How Dickens bagged the Christmas book market
It’s a double celebration today on National Go Caroling Day and it’s the type of content connection that book publicists love, as it concerns a wonderful literary classic.
A Christmas Carol was published on 19 December 1843 and was an instant success with readers, selling out its initial print run of 6,000 copies by Christmas Eve. I think that all of us self-published authors and indie publishers would be happy with a result like that.
The fact he did so without the internet, that heavily utilized medium of the modern-day author, says much about his capacity to understand, market to and engage with his potential audience. So, what did he do that was different and innovative and what can we learn? Essentially, when you distil it down, Dickens really didn’t do anything new, what he did was the basics and he did them well.
· He knew his audience setting the price at a reasonable and broadly affordable 5s. to encourage the largest possible number of purchasers. His readers confirmed this decision by rushing to Victorian book stalls to buy it at every new print run.
· His readers became key promoters of his book. By the end of the following year over 15,000 copies of A Christmas Carol had been sold, word of mouth recommendation played a huge part in this phenomenal success.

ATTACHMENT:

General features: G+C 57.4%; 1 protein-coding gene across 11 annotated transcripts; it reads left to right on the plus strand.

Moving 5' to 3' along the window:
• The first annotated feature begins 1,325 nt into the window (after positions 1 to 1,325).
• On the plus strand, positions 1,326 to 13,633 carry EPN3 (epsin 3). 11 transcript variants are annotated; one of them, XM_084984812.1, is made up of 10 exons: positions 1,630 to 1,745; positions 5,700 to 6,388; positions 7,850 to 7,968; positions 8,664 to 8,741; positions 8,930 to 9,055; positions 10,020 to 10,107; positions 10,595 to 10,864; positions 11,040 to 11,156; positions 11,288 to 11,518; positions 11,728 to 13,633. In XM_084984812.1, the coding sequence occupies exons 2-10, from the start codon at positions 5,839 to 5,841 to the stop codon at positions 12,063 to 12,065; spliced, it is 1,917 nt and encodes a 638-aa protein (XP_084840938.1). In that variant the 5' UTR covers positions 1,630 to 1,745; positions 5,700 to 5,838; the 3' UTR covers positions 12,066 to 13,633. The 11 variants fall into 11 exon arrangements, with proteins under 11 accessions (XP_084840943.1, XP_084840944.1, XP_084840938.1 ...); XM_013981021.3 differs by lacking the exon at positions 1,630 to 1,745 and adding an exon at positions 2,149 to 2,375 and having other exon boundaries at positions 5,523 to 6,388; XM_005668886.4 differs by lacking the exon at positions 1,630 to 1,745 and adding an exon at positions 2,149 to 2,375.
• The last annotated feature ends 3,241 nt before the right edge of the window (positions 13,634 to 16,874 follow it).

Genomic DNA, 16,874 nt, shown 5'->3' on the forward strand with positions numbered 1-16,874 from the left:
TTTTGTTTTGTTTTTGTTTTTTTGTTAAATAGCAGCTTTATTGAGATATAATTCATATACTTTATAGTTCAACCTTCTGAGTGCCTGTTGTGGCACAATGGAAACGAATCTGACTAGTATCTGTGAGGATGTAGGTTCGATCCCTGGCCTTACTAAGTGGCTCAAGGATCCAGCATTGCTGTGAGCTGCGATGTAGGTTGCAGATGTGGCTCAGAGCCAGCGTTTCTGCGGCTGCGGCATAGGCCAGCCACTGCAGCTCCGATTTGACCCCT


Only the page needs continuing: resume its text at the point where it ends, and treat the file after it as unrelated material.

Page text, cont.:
· He secured strong endorsements and support from notable and respected individuals including Thackeray and Lord Jeffry, who sang the praises of his book. He encouraged those endorsements to be widely shared in public talks and popular journals of the day; Victorian Social Media in action.
· Timing and excitement. Dickens knew that he had the right title publishing at the right time when he deliberately set publication date for 19 December. He made sure that the book looked beautiful too and was designed to make an ideal gift. He had been trailing the publication through his contacts in the Victorian Press and his excited reader base. He (obviously) didn’t have access to Mailchimp, Facebook or Twitter, but he built excitement and anticipation for his new novel by directly and consistently engaging with his audience.
The irony is that given all its success in terms of sales and public adoration A Christmas Carol was not a financial success for Dickens. When Dickens received the initial receipts of production and sale from Chapman and Hall, he found that after the deductions for printing, paper, drawing and engraving, steel plates, paper for plates, colouring, binding, incidentals and advertising and commission to the publishers, the "Balance of account to Mr Dickens's credit" was a mere £137( * Source: The Guardian Books 2009)
So, the moral of the story is that it pays to also make sure you understand your real costs upfront and set your price accordingly if you are to make the most of your outstanding literary success!
Happy caroling and in the words of Bob Cratchit himself:
"A Merry Christmas to us all, my dears.”
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